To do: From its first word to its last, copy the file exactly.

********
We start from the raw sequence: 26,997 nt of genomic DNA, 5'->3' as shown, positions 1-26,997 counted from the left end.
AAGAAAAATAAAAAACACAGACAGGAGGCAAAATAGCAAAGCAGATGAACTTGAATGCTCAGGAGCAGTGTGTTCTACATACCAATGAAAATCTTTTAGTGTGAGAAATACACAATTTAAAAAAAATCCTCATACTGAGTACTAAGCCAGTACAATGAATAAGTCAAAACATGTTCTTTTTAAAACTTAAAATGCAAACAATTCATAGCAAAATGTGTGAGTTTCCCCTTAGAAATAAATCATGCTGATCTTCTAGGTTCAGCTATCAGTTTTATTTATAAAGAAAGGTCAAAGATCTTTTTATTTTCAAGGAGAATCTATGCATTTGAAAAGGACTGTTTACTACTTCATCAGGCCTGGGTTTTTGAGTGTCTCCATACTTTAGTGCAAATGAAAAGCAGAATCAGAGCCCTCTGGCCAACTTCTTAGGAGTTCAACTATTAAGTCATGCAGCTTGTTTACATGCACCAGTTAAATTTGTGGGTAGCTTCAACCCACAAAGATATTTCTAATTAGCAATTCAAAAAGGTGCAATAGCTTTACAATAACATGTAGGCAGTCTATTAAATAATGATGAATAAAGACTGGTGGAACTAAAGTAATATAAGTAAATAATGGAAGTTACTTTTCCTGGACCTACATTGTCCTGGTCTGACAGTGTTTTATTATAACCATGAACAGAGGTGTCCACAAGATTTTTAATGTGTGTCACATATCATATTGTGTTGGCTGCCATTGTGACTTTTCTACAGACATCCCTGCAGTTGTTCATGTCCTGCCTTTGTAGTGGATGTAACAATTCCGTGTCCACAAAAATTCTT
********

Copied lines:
We start from the raw sequence: 26,997 nt of genomic DNA, 5'->3' as shown, positions 1-26,997 counted from the left end.
AAGAAAAATAAAAAACACAGACAGGAGGCAAAATAGCAAAGCAGATGAACTTGAATGCTCAGGAGCAGTGTGTTCTACATACCAATGAAAATCTTTTAGTGTGAGAAATACACAATTTAAAAAAAATCCTCATACTGAGTACTAAGCCAGTACAATGAATAAGTCAAAACATGTTCTTTTTAAAACTTAAAATGCAAACAATTCATAGCAAAATGTGTGAGTTTCCCCTTAGAAATAAATCATGCTGATCTTCTAGGTTCAGCTATCAGTTTTATTTATAAAGAAAGGTCAAAGATCTTTTTATTTTCAAGGAGAATCTATGCATTTGAAAAGGACTGTTTACTACTTCATCAGGCCTGGGTTTTTGAGTGTCTCCATACTTTAGTGCAAATGAAAAGCAGAATCAGAGCCCTCTGGCCAACTTCTTAGGAGTTCAACTATTAAGTCATGCAGCTTGTTTACATGCACCAGTTAAATTTGTGGGTAGCTTCAACCCACAAAGATATTTCTAATTAGCAATTCAAAAAGGTGCAATAGCTTTACAATAACATGTAGGCAGTCTATTAAATAATGATGAATAAAGACTGGTGGAACTAAAGTAATATAAGTAAATAATGGAAGTTACTTTTCCTGGACCTACATTGTCCTGGTCTGACAGTGTTTTATTATAACCATGAACAGAGGTGTCCACAAGATTTTTAATGTGTGTCACATATCATATTGTGTTGGCTGCCATTGTGACTTTTCTACAGACATCCCTGCAGTTGTTCATGTCCTGCCTTTGTAGTGGATGTAACAATTCCGTGTCCACAAAAATTCTT